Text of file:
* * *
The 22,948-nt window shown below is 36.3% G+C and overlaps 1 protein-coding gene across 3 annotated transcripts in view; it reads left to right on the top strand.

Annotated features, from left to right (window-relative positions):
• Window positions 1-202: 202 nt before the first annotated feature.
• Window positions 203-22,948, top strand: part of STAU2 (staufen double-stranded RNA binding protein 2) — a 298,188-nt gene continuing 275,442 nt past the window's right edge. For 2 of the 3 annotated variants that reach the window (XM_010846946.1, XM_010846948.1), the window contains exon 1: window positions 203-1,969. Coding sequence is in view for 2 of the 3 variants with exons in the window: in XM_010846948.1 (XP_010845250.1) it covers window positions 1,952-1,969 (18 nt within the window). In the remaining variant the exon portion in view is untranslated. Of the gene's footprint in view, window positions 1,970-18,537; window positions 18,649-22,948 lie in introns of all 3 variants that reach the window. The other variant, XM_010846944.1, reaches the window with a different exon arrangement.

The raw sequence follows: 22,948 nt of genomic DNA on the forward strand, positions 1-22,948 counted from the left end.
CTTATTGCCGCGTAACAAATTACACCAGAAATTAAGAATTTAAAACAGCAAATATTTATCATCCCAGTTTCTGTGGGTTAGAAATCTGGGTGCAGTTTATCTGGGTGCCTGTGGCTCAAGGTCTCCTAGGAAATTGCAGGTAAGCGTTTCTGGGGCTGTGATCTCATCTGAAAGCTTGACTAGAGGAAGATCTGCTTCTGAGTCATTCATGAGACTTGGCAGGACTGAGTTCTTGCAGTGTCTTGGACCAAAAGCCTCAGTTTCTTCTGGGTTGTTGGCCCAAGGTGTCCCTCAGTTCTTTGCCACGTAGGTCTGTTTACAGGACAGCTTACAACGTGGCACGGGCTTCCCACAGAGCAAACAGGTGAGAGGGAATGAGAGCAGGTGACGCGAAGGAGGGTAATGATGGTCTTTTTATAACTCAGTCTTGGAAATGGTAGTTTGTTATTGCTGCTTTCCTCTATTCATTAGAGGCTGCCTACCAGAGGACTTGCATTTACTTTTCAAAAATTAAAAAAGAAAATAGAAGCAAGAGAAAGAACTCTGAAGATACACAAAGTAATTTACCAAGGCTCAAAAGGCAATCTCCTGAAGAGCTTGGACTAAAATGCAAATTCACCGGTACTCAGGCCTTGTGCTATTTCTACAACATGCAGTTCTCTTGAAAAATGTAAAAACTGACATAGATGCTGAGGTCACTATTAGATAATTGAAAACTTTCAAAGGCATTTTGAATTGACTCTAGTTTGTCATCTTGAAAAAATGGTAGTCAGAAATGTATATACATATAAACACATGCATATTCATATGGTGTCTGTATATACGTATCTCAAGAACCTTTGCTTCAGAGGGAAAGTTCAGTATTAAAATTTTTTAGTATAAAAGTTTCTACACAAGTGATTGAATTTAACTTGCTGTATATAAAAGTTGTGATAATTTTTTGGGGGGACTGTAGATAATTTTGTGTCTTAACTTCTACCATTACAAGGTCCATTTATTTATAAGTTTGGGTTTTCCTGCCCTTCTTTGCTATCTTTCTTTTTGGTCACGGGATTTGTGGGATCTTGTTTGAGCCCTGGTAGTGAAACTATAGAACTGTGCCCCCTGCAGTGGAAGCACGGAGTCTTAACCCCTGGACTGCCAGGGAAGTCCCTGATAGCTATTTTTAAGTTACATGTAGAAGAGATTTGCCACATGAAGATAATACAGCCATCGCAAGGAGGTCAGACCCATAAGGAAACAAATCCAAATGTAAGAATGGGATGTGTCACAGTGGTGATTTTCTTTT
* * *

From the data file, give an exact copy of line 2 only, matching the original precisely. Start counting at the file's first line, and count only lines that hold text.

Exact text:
Annotated features, from left to right (window-relative positions):